Shoes are a key part of basketball. They not only protect your feet on the hardwood, but they also help you play at the top of your game.
However, there are so many types and kinds out on the market it can be difficult to figure out which ones you want. Some people need lighter brands, while some players prefer solid footwear with extra protection.
This guide will analyze the differences between high top and low top shoes in order to help you find the best footwear for your style.
Shoes by Position
In general, high top basketball shoes exchange lightweight feel for sturdiness, while low top basketball shoes allow for much more movement during a game. Basketball players need to be able to move around the court, but how you move depends on your position.
Wings and guards, for instance, typically want to cut a lot. That quick movement, along with the sharp angles, is incredibly time-dependent. Being one step too early or one step too late can be the difference between a missed shot and an easy layup.
As such, those players typically want to go with low top options. The lighter shoe gives them the ability to run as fast as they can without sacrificing quality or general performance.
In contrast, post players, such as forwards and centers, tend to gravitate towards high top shoes. Cutting is not a key part of their game, which means they can put more focus on foot protection.
Power players also put a lot of strain on their feet. That is where high top’s extra padding comes in.
Each shoe style comes with its own advantages and disadvantages, but the position you play is a good place to start your analysis.
High Tops: Advanced Ankle Protection
High top shoes are strong sneakers. Though typically heavy, there are some lighter models that do exist for people who want the best of both worlds.
What separates the style from lower top footwear is, as you might imagine, the fact that they have a bit of extra material that goes up to the ankle. That offers added protection to the top of the foot, making them a good choice for people who want to cut down on potential breaks or sprains.
In addition, high tops also lace up much higher than other styles. That extra stability gives you support sleeker shoes do not provide.
Though there is no surefire way to prevent injuries, high tops are a good place to start. They make a great choice for people with weak ankles, or for players who often find themselves rolling their feet during games.
Wide, Tough, and Strong
High tops also come with more cushion as a way to cut down on issues like blisters and plantar fasciitis. Not only do they have extra padding, but they tend to be wider than low top footwear as well.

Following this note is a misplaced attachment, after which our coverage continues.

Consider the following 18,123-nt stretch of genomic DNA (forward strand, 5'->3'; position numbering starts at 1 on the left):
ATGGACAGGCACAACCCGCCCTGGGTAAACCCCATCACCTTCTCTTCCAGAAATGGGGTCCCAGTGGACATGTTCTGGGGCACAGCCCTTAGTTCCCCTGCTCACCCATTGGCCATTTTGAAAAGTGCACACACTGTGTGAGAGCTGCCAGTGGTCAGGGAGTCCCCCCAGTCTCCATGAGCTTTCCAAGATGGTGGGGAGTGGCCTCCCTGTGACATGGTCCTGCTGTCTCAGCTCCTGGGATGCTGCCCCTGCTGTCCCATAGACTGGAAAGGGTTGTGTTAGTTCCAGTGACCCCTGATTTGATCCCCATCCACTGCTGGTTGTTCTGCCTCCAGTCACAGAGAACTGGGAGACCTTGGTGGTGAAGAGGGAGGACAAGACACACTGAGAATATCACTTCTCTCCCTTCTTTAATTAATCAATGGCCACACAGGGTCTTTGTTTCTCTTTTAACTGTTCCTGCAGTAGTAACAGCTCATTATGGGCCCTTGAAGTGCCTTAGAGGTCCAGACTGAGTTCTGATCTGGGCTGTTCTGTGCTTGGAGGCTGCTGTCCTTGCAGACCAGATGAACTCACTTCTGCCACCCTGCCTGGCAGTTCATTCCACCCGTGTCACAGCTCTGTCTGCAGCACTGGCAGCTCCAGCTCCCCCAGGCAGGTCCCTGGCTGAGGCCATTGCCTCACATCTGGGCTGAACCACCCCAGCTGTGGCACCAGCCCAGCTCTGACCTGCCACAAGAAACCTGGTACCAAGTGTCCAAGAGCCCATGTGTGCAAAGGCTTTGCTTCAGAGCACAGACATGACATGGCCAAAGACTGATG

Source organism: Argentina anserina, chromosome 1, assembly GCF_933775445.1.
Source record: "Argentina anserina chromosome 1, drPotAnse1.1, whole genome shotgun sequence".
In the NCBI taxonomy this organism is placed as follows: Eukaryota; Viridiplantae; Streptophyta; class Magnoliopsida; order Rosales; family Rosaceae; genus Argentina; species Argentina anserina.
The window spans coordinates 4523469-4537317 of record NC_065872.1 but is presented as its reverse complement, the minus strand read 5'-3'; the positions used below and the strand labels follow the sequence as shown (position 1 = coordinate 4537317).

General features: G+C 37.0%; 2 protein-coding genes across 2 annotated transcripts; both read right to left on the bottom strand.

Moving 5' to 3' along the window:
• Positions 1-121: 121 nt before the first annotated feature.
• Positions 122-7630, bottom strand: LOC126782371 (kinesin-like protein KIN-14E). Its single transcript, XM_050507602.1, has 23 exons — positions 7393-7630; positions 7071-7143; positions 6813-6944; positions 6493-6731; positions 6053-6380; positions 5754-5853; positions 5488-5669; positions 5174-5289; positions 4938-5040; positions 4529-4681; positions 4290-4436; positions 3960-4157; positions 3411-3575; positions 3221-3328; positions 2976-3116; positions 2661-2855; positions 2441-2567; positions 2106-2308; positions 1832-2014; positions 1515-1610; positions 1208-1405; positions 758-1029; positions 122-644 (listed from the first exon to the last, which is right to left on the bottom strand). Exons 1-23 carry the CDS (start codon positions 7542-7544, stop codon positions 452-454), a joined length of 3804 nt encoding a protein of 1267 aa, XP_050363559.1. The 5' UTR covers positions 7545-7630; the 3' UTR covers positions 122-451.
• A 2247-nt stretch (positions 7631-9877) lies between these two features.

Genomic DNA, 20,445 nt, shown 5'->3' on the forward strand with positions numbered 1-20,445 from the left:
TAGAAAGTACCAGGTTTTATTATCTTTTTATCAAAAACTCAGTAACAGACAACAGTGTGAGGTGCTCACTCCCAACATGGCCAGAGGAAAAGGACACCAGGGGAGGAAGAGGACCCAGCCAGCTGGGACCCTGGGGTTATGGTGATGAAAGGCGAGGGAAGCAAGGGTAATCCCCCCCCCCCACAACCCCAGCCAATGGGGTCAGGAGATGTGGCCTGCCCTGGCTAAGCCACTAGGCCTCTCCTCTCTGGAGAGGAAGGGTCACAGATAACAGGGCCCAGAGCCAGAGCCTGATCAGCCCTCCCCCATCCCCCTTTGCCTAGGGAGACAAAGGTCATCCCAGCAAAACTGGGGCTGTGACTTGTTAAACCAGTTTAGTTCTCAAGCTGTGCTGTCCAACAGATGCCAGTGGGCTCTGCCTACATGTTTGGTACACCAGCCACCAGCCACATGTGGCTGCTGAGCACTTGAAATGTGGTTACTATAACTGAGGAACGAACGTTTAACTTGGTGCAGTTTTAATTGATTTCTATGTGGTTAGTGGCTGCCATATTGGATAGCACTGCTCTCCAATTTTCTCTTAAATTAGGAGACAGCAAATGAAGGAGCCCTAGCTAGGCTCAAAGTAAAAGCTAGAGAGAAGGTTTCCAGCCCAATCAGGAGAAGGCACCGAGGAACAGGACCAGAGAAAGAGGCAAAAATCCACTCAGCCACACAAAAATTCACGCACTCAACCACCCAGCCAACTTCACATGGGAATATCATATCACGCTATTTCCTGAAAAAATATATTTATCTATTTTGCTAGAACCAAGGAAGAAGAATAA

That may not seem like a big deal at first, but it can be a boon for players who have a lot of foot-related injuries while balling out on the court. Even a small blister can sideline you for an entire game. If that is a common occurrence, it may be a good idea to give high-tops a try.
Another added benefit to the styles is that, due to their tougher construction, they tend to last longer than low tops. No basketball shoe will stick around forever, but there’s nothing wrong with getting a few more weeks from your footwear.
The Benefits of Low Tops
Low top shoes may not have the built-in injury protection of high tops, but they have their own pros the bulkier shoes cannot match.
Besides allowing for better mobility, which is their main draw, they are simply much lighter on your feet. That helps you run at greater speeds and doesn’t hold you back when you jump.
In addition, the lighter shoes make it so you take longer to get tired out. No matter how strong you are, fatigue can set in during important moments of the game. It always helps to have a few extra bursts of energy when things come down to the wire.
The additional speed afforded by low tops is a great bonus for all players of all sizes. In a game where speed is so important, getting one or two extra steps on a defender is sometimes all you need to make a basket you would normally miss.
Quick Performance, Quick Reaction
Low tops have a quicker response time than high-tops. That is one of the style’s subtler benefits, but in a game of inches it matter.
When wearing high tops your jump or cut time might be slightly delayed because it takes an extra beat for your shoe to react with the asphalt or hardwood. By cutting down on that spring, even if just by a second or two, it gives you a slight edge over other players.
You will always get great performance out of high-quality kicks. Even so, that doesn’t mean they will all help you play to your strengths. Low tops are not just about a modern look or less weight, they are about giving you that one extra inch you wouldn’t get with mid or high tops.
Two Sides of the Same Coin
At the end of the day, your shoe comes down to personal preference. Low tops give guards an edge while jumping and running, while low tops helps big men cut down on injuries.
Even so, that doesn’t mean you are locked into one type just because of where you play. Both shoe types look and feel different, which means it is always important to try both out before making your final decision.
Do you have a favorite style? If so, why do you prefer it over the other? Let us know in the comments below!